Monastaries of Carinthia - Part I
Part I: Stift Millstatt - Stift Ossiach - Stift Maria Wörth
The ancient monastery of Millstatt (http://de.wikipedia.org/wiki/Stift_Millstatt) was founded as a Benedictine monastery in 1086. It had a nunnery until 1455. In the 12th century, it was famous for its scriptorium that created fine manuscripts. But as early as in 1287, the Archbishop of Salzburg - who was responsible for Millstatt - had to release sanctions against the monastery that had a reputation for low moral standards and general anarchy. As a result, the monastery was re-structured and rebuilt in 1291.
Things did not change for the good and towards the end of the 14th century, another investigation followed. The monastery was eventually dissolved by Emperor Friedrich III in 1469. He gave the possessions of the monastery to the knight′s order of St. George. In 1598, Millstatt was given to Jesuits.
Under Emperor Joseph II′s moves against the Jesuits, it became a public property in 1773. The cloisters and the courts are used as a hotel today and can be visited. The Romanesque church is now used as a parish church. There are many stone carvings and masonry work in the Romanesque parts of the buildings with displays of animals and biblical motives.
Stift Ossiach in Southern Carinthia
Ossiach (http://www.ossiach.at/kultur/stiftossiach.html) was founded under King Otto III and is considered to be the oldest abbey of Carinthia. According to legend, the Polish king Boleslaus II died here after hiding in the monastery unrecognised as an anonymous frater. His tomb is in the church. In 1279, the small abbey went under the rule of Salzburg. It survived the reformation, but was sacked by Turkish troops repeatedly. It was refurbished in Baroque style, but was in economic trouble by the 18th century.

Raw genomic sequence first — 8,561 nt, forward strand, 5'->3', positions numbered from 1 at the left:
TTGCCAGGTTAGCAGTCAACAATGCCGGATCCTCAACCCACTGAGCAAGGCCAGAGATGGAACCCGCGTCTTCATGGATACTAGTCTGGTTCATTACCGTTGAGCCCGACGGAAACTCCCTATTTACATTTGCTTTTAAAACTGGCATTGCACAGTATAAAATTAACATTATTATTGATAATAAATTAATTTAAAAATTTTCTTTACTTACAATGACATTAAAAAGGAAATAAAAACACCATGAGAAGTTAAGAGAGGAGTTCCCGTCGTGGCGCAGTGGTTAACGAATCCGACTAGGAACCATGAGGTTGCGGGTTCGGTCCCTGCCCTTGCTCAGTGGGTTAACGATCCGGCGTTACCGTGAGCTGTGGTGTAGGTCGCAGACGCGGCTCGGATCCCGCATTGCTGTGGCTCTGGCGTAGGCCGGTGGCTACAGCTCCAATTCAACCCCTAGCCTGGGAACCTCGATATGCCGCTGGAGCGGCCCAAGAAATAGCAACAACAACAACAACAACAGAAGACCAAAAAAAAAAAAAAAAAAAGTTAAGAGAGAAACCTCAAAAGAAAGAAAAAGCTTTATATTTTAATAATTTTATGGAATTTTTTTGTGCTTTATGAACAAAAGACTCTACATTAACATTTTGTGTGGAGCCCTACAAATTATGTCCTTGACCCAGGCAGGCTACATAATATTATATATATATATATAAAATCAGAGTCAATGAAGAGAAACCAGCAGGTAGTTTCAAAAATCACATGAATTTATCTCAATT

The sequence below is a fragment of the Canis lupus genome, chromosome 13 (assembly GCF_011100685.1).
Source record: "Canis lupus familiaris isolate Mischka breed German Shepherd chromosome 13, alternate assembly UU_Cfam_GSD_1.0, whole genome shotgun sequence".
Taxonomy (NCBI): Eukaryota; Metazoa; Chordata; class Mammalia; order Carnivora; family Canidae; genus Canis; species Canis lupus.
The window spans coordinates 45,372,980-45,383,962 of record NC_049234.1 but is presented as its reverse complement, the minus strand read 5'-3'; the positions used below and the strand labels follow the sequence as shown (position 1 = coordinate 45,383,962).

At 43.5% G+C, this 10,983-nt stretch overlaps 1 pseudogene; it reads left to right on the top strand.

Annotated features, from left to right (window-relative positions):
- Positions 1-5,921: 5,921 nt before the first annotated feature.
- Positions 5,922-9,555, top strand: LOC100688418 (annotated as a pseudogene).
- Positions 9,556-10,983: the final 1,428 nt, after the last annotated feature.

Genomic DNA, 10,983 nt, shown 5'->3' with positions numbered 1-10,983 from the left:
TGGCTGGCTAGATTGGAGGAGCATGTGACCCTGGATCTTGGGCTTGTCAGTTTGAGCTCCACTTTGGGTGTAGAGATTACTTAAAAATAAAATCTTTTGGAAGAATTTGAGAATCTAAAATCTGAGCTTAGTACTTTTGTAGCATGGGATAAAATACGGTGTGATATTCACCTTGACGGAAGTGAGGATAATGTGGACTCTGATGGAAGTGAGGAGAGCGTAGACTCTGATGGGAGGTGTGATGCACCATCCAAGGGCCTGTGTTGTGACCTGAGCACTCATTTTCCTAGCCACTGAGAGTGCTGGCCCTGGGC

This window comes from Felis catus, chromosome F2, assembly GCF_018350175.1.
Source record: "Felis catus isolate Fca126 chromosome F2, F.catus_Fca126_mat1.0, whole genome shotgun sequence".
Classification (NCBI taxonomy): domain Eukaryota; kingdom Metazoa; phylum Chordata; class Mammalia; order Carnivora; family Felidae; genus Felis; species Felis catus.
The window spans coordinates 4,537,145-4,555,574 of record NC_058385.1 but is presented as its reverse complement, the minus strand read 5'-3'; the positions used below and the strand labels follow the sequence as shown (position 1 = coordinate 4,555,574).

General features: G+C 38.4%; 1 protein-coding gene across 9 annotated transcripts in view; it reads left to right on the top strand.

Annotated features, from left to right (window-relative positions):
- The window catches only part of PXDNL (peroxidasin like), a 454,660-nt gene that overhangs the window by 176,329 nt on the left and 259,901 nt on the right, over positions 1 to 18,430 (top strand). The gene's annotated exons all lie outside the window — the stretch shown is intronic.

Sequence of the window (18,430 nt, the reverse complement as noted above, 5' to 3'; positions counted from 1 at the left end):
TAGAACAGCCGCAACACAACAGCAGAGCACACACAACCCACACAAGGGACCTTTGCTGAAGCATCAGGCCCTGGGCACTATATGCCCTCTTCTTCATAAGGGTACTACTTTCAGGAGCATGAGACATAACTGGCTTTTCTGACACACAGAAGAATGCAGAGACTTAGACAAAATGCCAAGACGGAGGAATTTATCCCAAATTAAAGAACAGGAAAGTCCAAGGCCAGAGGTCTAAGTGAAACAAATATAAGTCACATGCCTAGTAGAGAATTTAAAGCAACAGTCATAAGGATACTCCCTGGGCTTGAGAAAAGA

Under Emperor Joseph II, the monastery was dissolved in 1783. The library was partly destroyed, most of the books, however, went to Graz University. The church became a parish church (which it still is) and the abbey partly destructed. In the 19th century, it was used as an army base, stable and homeless shelter. Today, it holds a hotel and is the site of the festival "Carinthischer Sommer".
Stift Maria Wörth on a peninsula
Not far from Ossiach, you will find Carinthia′s most famous collegiate convent: Maria Wörth (http://en.woerthersee.com/) is not used anymore, but a popular tourist destination due to its scenic location on a peninsula in Lake Wörther See. It was started by the Bishop of Freising in the late 9th century to compete with the missionary activities of Salzburg. It later received generous endowments and a collegiate convent was founded on this site that had probably been a religious site ever since pagan times in 1150.
In the late Middle Ages, the convent was sacked repeatedly by several local noblemen, but it defended the peninsula successfully against Turkish troops in 1478. In 1529, the St. George knight order from Millstatt received the convent and its possessions. After the dissolution of the order under Emperor Joseph II, the buildings including the church were used by the local parishes. Parts of Maria Wörth were given to the Benedictine abbey of St. Paul in Lavanttal in 1809. The pretty church with its Romanesque-Gothic cemetery is famous, but like all of the Wörther See region, it can be quite crowded in the summer.
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